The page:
Just Park Wherever You Want To, Dude

Hey, creep, park much?

The grotesque old man who drove this … uh … car into the  middle of four parking spaces in the lot at Aldi the other day set me off. The lot was not full, so his arrogant ignorance was not as bad as it could have been, but when unthinking people simply disregard the reasonable rules of civilization (one car, one parking space), it pisses me off.

He came back to his car as I was leaving, 350 sloppy pounds leaning on a grocery basket, barely able to move, apparently in desperate need of a bath and a shave and huffing/puffing as if he were looking at the Three Little Pigs’ house.

I just shook my head and left. It could have gotten ugly and I didn’t want that. He might have had a heart attack from exertion.

Leah Weiss’ Book Selling Briskly

Leah Weiss’ book, If the Creek don’t Rise, is doing exactly what I told you it would months ago: selling like beer at a baseball game. Leah, who lives in Lynchburg and has been a close friend for nearly five years, says Creek has sold 40,000 copies in two months and “it’s in its 3rd or 4th printing.”

The book, she says, “is going gangbusters.” Indeed. This is the Appalachian story of a struggling community, living under a dark cloud. It began as a series of short stories and evolved into a full blown novel with some of the best writing I’ve ever encountered. I have compared it to To Kill a Mockingbird, though I think the writing may be slightly better.

This is Leah’s first commercially-published book and she’s nearly 70. One of her best friends is the Lynchburg-based novelist Kathleen Grissom, who didn’t publish her monster hit, The Kitchen House, until she was 65, several years ago. She had already spent a working lifetime in marketing by then and she used her skills to help market the book, which the publisher grossly underestimated. It has sold more than a million copies to date, mostly based on Kathy’s efforts.

Leah Weiss: Great news all around.

Leah is like Kathy in that respect. She works. I never saw anybody go after a project the way she attacked Creek. She wrote and asked questions and consulted and read and attended conferences and put everything else in the background, doing all she needed to develop her natural ear for language and stories.I have always admired her dogged tenacity.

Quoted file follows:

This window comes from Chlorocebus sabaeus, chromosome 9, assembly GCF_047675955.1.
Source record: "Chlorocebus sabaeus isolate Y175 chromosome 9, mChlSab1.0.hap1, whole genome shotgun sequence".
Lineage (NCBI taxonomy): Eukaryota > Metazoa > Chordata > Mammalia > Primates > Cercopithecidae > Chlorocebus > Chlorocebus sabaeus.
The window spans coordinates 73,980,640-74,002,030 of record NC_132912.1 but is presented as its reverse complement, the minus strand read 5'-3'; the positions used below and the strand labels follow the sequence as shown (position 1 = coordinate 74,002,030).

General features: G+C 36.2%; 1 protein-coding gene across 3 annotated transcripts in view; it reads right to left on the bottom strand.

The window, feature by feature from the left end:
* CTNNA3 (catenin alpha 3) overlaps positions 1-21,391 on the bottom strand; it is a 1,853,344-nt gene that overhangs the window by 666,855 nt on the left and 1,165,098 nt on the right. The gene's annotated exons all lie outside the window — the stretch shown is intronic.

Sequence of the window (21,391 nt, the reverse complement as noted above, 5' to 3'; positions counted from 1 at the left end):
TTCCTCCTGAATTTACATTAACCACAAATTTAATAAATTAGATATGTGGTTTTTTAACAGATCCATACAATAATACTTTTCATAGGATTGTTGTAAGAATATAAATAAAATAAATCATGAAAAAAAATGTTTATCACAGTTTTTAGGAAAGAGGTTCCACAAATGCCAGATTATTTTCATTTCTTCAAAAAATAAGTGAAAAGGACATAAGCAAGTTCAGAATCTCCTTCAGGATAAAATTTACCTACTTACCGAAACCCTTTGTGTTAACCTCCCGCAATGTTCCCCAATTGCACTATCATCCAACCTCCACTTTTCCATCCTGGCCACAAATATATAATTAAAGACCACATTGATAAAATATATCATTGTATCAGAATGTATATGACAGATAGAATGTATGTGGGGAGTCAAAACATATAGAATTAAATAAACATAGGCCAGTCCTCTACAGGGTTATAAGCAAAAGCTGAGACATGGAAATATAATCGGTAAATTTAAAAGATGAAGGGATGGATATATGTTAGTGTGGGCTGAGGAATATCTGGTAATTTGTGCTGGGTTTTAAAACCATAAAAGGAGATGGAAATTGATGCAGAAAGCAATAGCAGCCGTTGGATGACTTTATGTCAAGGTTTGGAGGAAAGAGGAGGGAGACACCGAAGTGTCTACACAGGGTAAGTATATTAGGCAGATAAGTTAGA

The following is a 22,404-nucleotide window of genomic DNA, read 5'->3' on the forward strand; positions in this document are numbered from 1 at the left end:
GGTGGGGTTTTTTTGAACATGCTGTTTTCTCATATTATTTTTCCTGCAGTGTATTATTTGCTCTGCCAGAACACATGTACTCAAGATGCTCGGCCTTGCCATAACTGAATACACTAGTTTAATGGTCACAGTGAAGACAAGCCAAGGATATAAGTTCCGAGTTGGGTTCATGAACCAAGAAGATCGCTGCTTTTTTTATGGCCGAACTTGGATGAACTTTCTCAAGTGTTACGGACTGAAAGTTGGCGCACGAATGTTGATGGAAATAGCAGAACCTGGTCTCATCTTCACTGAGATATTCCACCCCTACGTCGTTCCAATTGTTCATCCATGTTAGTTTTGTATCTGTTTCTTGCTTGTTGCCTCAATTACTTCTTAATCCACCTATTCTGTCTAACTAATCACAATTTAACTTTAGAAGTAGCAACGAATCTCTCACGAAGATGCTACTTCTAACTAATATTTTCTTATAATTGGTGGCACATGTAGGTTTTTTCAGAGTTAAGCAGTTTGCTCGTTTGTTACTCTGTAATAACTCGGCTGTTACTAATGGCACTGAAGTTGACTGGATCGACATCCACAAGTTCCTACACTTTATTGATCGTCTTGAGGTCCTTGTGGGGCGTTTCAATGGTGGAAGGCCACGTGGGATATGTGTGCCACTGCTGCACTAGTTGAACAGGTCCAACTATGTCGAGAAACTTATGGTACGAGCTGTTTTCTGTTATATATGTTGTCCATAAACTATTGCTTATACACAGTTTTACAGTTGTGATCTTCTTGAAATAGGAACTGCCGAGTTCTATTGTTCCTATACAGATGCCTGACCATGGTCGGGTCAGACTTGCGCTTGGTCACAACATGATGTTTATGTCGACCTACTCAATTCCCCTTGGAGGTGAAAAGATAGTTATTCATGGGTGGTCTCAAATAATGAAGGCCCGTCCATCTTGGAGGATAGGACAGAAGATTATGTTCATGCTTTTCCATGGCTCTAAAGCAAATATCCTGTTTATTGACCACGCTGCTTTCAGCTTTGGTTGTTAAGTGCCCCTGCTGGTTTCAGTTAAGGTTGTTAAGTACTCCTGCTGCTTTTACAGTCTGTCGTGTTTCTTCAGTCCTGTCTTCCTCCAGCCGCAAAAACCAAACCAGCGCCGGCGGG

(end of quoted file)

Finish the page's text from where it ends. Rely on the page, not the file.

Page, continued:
On top of her great news comes a note of very real joy. She and the man she has been involved with for the past year are getting married in mid-November.

The book, she says, “debuted in Target nationwide [yesterday]. It’s  in all the major airports in America. [Her fiance spotted it in] Sam’s a few weeks back, sitting meekly between Stephen King and James Patterson. I had no idea so much could happen so quickly but that is the effort of an energetic publishing house fully behind me.”

I am simply delighted for her.



The Death of a Valley Hero

Ed Murphy with his successor Nancy Agee.

As heroes go, Ed Murphy was probably never obvious. But there he sits today, a man whose obituary tells you just what a  hero he was.

Ed died Sunday of cancer at just 61, six years after resigning as the CEO of Carilion Clinic, which he helped form, and a man whose imprint will be permanent on the medical and educational organization. Ed and former Virginia Tech president Charles Steger stepped out of the box a few years ago and formed the Virginia Tech/Carilion Medical College and Research Institute–something many said couldn’t be done.

Today, VTC has 4,000 applications for its 43 annual spots and has embarked on an ambitious–state-funded–building program that will wind up giving it 500-1,000 students, 25 new research teams and millions of dollars of investment in Roanoke.